Hogans House, Downtown

by Tim Gilmore, 6/17/2012

Lewis and Maria took down the longleaf pines and the massive oak and the palmetto scrub, and they put up the house. They moved into it just before Christmas. Lewis cleared a field at the east of the house and planted it with everything he had at hand to sustain themselves and to sell left over. He put up a fence at the edge of the crops, the other side of which was swamp. The swamp became Laura Street. The log cabin Lewis Zachariah and Maria Hogans built in 1816 on the northwest corner of Hogan and Forsyth Streets was the first house built in what would become Jacksonville’s city limits. The cabin lasted for about 40 years, until a wood frame house replaced it before the Civil War. Hogans himself lasted another 21 years until he was killed down the river somewhere in one of the Seminole wars. The old Hogans well lasted almost 100 years, became a landmark from the settlers. In 1875, a three-story brick hotel called the Nichols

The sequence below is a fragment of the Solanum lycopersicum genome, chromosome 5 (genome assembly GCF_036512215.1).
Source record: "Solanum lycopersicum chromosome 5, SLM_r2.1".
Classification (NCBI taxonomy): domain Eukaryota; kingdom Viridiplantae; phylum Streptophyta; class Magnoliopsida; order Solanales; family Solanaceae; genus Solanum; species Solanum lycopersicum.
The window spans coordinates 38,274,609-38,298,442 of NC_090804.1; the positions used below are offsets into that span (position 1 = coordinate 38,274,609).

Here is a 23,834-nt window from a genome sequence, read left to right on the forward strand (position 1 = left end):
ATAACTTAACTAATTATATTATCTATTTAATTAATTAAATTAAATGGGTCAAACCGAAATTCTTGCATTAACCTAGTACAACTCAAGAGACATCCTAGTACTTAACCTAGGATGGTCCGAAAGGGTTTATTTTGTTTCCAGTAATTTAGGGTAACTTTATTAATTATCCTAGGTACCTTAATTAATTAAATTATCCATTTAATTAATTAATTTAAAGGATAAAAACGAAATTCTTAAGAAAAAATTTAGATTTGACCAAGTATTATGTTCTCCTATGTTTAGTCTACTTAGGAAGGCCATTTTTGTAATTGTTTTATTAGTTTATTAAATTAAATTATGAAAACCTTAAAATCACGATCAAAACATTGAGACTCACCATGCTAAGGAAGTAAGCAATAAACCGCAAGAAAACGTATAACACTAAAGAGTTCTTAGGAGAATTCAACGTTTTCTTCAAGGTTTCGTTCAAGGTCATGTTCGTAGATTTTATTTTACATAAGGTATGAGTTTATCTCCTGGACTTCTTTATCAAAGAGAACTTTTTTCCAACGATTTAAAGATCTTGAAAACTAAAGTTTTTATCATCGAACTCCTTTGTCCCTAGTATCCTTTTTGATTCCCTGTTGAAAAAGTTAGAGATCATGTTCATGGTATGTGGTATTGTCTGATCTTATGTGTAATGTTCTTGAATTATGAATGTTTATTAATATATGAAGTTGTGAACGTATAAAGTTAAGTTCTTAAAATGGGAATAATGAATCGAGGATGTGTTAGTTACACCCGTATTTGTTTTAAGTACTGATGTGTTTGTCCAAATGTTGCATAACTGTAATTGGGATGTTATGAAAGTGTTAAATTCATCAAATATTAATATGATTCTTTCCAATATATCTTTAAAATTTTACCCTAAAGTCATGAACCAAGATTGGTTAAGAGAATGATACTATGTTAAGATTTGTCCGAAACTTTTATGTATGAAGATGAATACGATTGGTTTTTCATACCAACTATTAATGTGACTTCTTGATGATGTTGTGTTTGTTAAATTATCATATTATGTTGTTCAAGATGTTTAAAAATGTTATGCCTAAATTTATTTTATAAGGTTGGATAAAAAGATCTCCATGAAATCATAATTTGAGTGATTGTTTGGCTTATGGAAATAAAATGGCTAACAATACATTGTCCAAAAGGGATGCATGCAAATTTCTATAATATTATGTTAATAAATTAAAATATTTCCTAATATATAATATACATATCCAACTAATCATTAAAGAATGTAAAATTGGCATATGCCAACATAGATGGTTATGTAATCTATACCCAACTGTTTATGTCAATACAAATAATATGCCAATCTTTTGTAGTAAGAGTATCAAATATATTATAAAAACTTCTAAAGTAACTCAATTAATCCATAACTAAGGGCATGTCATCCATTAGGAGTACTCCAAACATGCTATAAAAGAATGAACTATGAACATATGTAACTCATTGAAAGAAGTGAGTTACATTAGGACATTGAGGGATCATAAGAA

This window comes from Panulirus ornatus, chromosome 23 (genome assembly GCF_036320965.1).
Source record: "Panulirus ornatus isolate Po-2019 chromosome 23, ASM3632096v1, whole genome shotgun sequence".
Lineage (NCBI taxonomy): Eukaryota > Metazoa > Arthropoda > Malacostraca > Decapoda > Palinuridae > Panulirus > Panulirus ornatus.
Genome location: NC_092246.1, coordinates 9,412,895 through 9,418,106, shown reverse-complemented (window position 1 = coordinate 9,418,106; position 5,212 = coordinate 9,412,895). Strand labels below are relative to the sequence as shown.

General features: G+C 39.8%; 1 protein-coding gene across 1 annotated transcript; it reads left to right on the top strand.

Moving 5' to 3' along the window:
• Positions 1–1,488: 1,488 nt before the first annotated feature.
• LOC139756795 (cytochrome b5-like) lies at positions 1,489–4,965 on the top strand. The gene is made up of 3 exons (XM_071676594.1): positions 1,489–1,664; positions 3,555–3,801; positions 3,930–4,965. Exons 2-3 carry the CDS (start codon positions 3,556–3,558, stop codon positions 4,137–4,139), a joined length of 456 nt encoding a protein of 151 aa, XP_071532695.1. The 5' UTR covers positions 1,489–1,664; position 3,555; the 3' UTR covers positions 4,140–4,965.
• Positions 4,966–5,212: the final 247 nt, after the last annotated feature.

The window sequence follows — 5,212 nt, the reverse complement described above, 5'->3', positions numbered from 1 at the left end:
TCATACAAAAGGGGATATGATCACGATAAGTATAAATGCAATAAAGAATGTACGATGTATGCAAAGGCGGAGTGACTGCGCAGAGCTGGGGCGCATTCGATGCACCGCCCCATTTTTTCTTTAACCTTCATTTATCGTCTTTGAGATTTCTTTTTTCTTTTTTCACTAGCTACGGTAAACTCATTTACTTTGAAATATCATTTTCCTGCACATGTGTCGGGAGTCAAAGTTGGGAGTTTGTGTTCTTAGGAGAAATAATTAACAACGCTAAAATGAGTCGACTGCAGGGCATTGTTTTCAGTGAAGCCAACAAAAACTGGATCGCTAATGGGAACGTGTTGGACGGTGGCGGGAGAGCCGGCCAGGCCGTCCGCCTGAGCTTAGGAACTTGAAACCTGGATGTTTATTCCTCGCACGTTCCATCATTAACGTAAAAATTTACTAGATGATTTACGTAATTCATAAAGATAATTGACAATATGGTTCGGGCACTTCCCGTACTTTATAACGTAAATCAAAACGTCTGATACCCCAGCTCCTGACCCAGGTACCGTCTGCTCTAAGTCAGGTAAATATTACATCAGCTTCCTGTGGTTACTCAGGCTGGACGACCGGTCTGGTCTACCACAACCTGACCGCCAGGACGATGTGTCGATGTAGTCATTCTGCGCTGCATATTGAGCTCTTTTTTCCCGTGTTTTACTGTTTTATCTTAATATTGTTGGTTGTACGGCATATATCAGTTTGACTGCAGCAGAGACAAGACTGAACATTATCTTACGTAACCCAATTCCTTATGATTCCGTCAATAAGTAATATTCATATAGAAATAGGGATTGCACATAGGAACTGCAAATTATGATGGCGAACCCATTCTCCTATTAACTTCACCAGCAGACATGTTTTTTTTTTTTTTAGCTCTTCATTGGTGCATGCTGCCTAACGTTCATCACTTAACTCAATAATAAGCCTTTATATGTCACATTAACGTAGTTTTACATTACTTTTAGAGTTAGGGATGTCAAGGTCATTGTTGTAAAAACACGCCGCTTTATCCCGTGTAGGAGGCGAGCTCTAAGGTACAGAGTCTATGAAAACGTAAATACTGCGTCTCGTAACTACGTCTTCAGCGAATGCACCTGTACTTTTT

photo courtesy Jacksonville Historical Society

House went up on the site, changed its name to the Duval Hotel, and burned to the ground in 1892. All the guests were evacuated and no one was hurt. A new Duval Hotel was built in 1893 and the Great Fire of 1901 missed it by one city block. The Duval was a wide wooden hotel decked with

photo courtesy Jacksonville Historical Society

two stories of sweeping verandas trimmed in gingerbread filigree on both street fronts. It stood across the street from the Post Office Tower. What stands there now is a parking garage surrounded with yellow wire mesh over a ground-floor copy center. The building bears the misnomer “Center Square at Forsyth.”